Salt intensifies hunger, not thirst
The researchers challenged the long-repeated relationship that eating salty food increases thirst. In a study conducted during a simulated mission to Mars, an international team of ³ scientist found that the exact opposite was true. Those in the study who ers ate more salty food, retained more water and were not as thirsty, but they needed more energy.
For some reason, no one has ever conducted a long-term study to determine the relationship between the amount of salt in the diet and the drinks consumed. Scientists have long known that increasing salt intake stimulates the production of more urine. The extra fluid was assumed to come from increased thirst after salty foods.
This was disputed by scientists at the German Aerospace Center (DLR), Max Delbrück Center for Molecular Medicine (MDC) and Vanderbilt University. Their findings were published in the “The Journal of Clinical Investigation”.
What has wsp lnego s l with Mars? Nothing. Except that in a long subr Space gyre saving every drop of water may be crucial. During a study simulating subr That on Mars, scientists created an environment in which in which every aspect of diet, water intake and salt intake could be monitored and measured.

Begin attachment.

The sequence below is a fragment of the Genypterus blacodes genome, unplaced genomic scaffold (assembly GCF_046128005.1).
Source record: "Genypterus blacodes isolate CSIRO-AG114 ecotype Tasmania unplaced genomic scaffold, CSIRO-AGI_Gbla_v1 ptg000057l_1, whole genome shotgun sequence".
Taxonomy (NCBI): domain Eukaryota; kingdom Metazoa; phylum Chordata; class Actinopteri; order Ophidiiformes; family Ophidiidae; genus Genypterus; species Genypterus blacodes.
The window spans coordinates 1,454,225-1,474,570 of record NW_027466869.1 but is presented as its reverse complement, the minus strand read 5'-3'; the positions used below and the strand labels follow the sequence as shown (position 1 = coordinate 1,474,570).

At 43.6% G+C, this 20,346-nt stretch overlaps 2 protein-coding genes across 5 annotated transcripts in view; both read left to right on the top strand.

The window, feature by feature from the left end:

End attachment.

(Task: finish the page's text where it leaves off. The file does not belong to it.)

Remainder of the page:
In the study, which The study, headed by Dr. Natalia Rakova, involved two groups of 10 volunteers. The first group was studied for 105 days, the second for 205 days. Both groups had identical diets, except for the period of in experiments lasting several weeks each, in which ric levels of salt in food were altered.
The results confirmed that consuming more salt led to higher salt content in urine – not surprisingly. There was also no surprise in the correlation between the amount of salt and the amount of urine. However, the greater amount of urine was not due to consuming more liquid. In fact, a salty diet caused people to drink less. S l activated a water-saving mechanism in the kidneys.
Earlier theses m They found that the charged sodium and chloride ions in salt „were catching” water molecules and pulled into the urine. However, the new results showed otherwise: urea counteracted the attraction of water by sodium and chloride ions. However, it takes much more energy to synthesize urea, which explains why those on a high-salt diet consumed more. Higher levels of salt in the diet did not increase thirst, but intensified feelings of hunger.
– Urea is not a by-product, as previously assumed. It turns out to be an important osmolyte – a substance that helps transport water. Its function is to keep water in the body when our bodies get rid of salt. Nature seems to have found a way to conserve water, kt ra would otherwise have been transferred to the urine by s l – explained Professor Friedrich C. Luft with Max Delbrück Center for Molecular Medicine.